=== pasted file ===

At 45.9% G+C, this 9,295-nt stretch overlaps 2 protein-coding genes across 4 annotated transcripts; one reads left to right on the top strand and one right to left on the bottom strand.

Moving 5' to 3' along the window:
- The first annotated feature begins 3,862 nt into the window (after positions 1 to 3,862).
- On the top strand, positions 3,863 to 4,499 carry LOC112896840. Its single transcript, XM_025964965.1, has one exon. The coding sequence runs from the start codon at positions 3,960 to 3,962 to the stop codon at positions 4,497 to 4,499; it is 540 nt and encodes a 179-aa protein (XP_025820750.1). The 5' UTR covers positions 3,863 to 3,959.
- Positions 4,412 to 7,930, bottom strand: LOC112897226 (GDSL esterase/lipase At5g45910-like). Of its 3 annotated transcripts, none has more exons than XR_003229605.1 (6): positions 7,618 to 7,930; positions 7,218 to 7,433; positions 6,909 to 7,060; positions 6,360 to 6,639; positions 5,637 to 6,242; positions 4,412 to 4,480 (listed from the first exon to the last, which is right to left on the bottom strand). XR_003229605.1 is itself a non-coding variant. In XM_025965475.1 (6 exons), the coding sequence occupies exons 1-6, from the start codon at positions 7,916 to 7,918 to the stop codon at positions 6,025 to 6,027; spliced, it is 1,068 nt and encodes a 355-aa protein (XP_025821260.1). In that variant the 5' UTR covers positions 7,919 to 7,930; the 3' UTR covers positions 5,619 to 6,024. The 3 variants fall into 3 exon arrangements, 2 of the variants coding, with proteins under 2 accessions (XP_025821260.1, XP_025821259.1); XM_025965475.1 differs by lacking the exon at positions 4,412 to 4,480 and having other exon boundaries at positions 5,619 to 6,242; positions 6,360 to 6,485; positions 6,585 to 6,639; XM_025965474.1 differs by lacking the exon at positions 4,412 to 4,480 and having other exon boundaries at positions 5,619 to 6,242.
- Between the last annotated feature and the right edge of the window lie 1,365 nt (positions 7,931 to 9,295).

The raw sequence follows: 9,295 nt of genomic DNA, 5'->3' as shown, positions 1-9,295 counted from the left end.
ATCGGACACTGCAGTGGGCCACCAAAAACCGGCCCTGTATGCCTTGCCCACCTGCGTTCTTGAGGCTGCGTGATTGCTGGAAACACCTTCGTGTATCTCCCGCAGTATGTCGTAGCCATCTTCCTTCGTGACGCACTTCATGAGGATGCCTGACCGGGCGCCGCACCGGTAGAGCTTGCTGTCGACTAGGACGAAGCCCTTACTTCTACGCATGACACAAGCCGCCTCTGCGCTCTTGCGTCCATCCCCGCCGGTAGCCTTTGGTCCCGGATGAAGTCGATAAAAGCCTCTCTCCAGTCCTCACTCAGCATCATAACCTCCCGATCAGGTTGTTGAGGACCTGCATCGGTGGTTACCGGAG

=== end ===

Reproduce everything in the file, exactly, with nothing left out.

At 45.9% G+C, this 9,295-nt stretch overlaps 2 protein-coding genes across 4 annotated transcripts; one reads left to right on the top strand and one right to left on the bottom strand.

Moving 5' to 3' along the window:
- The first annotated feature begins 3,862 nt into the window (after positions 1 to 3,862).
- On the top strand, positions 3,863 to 4,499 carry LOC112896840. Its single transcript, XM_025964965.1, has one exon. The coding sequence runs from the start codon at positions 3,960 to 3,962 to the stop codon at positions 4,497 to 4,499; it is 540 nt and encodes a 179-aa protein (XP_025820750.1). The 5' UTR covers positions 3,863 to 3,959.
- Positions 4,412 to 7,930, bottom strand: LOC112897226 (GDSL esterase/lipase At5g45910-like). Of its 3 annotated transcripts, none has more exons than XR_003229605.1 (6): positions 7,618 to 7,930; positions 7,218 to 7,433; positions 6,909 to 7,060; positions 6,360 to 6,639; positions 5,637 to 6,242; positions 4,412 to 4,480 (listed from the first exon to the last, which is right to left on the bottom strand). XR_003229605.1 is itself a non-coding variant. In XM_025965475.1 (6 exons), the coding sequence occupies exons 1-6, from the start codon at positions 7,916 to 7,918 to the stop codon at positions 6,025 to 6,027; spliced, it is 1,068 nt and encodes a 355-aa protein (XP_025821260.1). In that variant the 5' UTR covers positions 7,919 to 7,930; the 3' UTR covers positions 5,619 to 6,024. The 3 variants fall into 3 exon arrangements, 2 of the variants coding, with proteins under 2 accessions (XP_025821260.1, XP_025821259.1); XM_025965475.1 differs by lacking the exon at positions 4,412 to 4,480 and having other exon boundaries at positions 5,619 to 6,242; positions 6,360 to 6,485; positions 6,585 to 6,639; XM_025965474.1 differs by lacking the exon at positions 4,412 to 4,480 and having other exon boundaries at positions 5,619 to 6,242.
- Between the last annotated feature and the right edge of the window lie 1,365 nt (positions 7,931 to 9,295).

The raw sequence follows: 9,295 nt of genomic DNA, 5'->3' as shown, positions 1-9,295 counted from the left end.
ATCGGACACTGCAGTGGGCCACCAAAAACCGGCCCTGTATGCCTTGCCCACCTGCGTTCTTGAGGCTGCGTGATTGCTGGAAACACCTTCGTGTATCTCCCGCAGTATGTCGTAGCCATCTTCCTTCGTGACGCACTTCATGAGGATGCCTGACCGGGCGCCGCACCGGTAGAGCTTGCTGTCGACTAGGACGAAGCCCTTACTTCTACGCATGACACAAGCCGCCTCTGCGCTCTTGCGTCCATCCCCGCCGGTAGCCTTTGGTCCCGGATGAAGTCGATAAAAGCCTCTCTCCAGTCCTCACTCAGCATCATAACCTCCCGATCAGGTTGTTGAGGACCTGCATCGGTGGTTACCGGAG